Email is an authorized means of communication for academic and administrative purposes within King’s and Dalhousie. The University will assign all students an official email address. This address will remain in effect while the student remains registered and for one academic term following a student’s last registration. This is the only email address that will be used for communication with students regarding all academic and administrative matters. Any redirection of email will be at the student’s own risk. Each student is expected to check their official email address frequently in order to stay current with University communications.

An exclusion is when one course is sufficiently similar to another course that credit will only be given once if both are taken.

Full-time Students
Those registered for 18 credit hours (three full credit courses) or more for undergraduate level in an academic year, or the equivalent of nine credit hours (three half credit courses) or more in either the Summer, Fall or Winter term.

Good Standing
Students who meet the required GPA are considered to be in good academic standing. See “18. Good Standing” for Arts and Science students. See “6. Good Standing” for Journalism students.

Grade Point Average (GPA)
Weighted sum of the grade points earned, divided by the number of credit hours enrolled.
• Term GPA: Courses taken in a single term.
• Cumulative GPA: All courses taken while registered in a level of study.

In the case of a course that has been repeated, only the highest grade is included. See “Grade Scale and Definitions”.

Graduate Student Information System. The electronic database used to approve graduate student program requirements and progress.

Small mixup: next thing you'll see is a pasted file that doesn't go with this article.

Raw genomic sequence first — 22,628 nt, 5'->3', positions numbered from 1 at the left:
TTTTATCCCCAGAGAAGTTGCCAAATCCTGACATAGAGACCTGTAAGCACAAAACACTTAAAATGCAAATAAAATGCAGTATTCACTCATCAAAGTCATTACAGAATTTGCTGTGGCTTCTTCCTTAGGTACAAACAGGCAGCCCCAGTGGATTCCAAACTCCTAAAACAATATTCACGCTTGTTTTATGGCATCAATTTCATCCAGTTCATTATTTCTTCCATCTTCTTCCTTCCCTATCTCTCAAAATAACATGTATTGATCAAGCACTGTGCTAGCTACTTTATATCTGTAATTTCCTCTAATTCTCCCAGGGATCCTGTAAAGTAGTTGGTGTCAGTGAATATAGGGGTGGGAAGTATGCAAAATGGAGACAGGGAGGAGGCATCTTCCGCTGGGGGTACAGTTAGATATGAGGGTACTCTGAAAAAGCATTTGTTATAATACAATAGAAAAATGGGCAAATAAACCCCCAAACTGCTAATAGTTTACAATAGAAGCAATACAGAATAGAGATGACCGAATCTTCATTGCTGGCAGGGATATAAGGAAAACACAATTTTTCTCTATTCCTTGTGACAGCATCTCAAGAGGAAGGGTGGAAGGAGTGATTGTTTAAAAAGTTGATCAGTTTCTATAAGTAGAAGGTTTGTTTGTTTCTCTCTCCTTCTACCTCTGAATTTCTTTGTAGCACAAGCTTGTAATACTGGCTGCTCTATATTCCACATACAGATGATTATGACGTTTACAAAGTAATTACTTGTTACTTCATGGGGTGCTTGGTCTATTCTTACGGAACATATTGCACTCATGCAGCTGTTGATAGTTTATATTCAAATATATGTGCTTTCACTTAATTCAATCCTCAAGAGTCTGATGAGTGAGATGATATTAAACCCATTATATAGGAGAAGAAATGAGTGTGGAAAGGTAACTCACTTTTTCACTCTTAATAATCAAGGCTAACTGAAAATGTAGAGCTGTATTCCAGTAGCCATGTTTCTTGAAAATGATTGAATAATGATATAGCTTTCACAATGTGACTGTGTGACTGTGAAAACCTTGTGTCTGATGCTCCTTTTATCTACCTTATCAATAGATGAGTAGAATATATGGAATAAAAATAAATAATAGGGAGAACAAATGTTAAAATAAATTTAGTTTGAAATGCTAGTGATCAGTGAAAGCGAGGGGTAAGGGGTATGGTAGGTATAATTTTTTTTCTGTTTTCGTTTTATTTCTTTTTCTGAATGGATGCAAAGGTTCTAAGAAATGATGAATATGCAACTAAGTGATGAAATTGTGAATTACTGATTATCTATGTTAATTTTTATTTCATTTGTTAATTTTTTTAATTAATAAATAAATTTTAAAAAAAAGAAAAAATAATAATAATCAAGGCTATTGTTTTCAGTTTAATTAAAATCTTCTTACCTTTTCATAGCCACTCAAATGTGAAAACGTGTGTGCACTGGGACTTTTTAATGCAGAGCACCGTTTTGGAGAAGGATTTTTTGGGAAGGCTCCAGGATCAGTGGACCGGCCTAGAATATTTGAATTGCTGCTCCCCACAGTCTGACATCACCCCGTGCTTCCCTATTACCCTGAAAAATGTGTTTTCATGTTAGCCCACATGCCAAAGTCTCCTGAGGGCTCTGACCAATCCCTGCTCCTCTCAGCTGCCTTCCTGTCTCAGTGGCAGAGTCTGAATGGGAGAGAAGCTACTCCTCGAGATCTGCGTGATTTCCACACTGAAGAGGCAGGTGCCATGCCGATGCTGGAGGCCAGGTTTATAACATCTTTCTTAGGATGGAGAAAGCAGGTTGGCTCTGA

Graduate Student
A student with a Bachelor’s degree, usually with Honours or equivalent, enrolled in a Master’s or Doctoral program, or a graduate diploma program.

The term used in the School of Journalism, Writing & Publishing to describe a practical professional educational experience conducted in a non-university setting, such as a newspaper, magazine, broadcasting station or online news outlet.

Letter of Permission
A Letter of Permission authorizes a King’s/Dalhousie student to take a course(s) at another institution for credit towards a King’s/Dalhousie qualification. Such permission must be obtained in advance of taking the course(s).

Level of Study
UG: Undergraduate: BA, BJ(Hons), BMus, BSc
J1: BJ (one-year)
GR: Graduate: Master of Journalism, Master of Fine Arts

Multi-Term Course
Undergraduate Multi-term course: A course that spans multiple terms in an academic year. A final grade is awarded upon successful completion of the course.

Graduate Multi-term course: A course that spans multiple terms in an academic year. A final grade is awarded upon successful completion of the course.

Graduate In-Progress course: The grade of “In Progress” (IP) is used to identify and report on-going satisfactory progress in thesis, research projects, and courses/seminars structured to progress over a flexible number of academic terms. Students are expected to register in the course each term that they are engaged in course-related activities. A final grade will be assigned in the academic term where course requirements are met.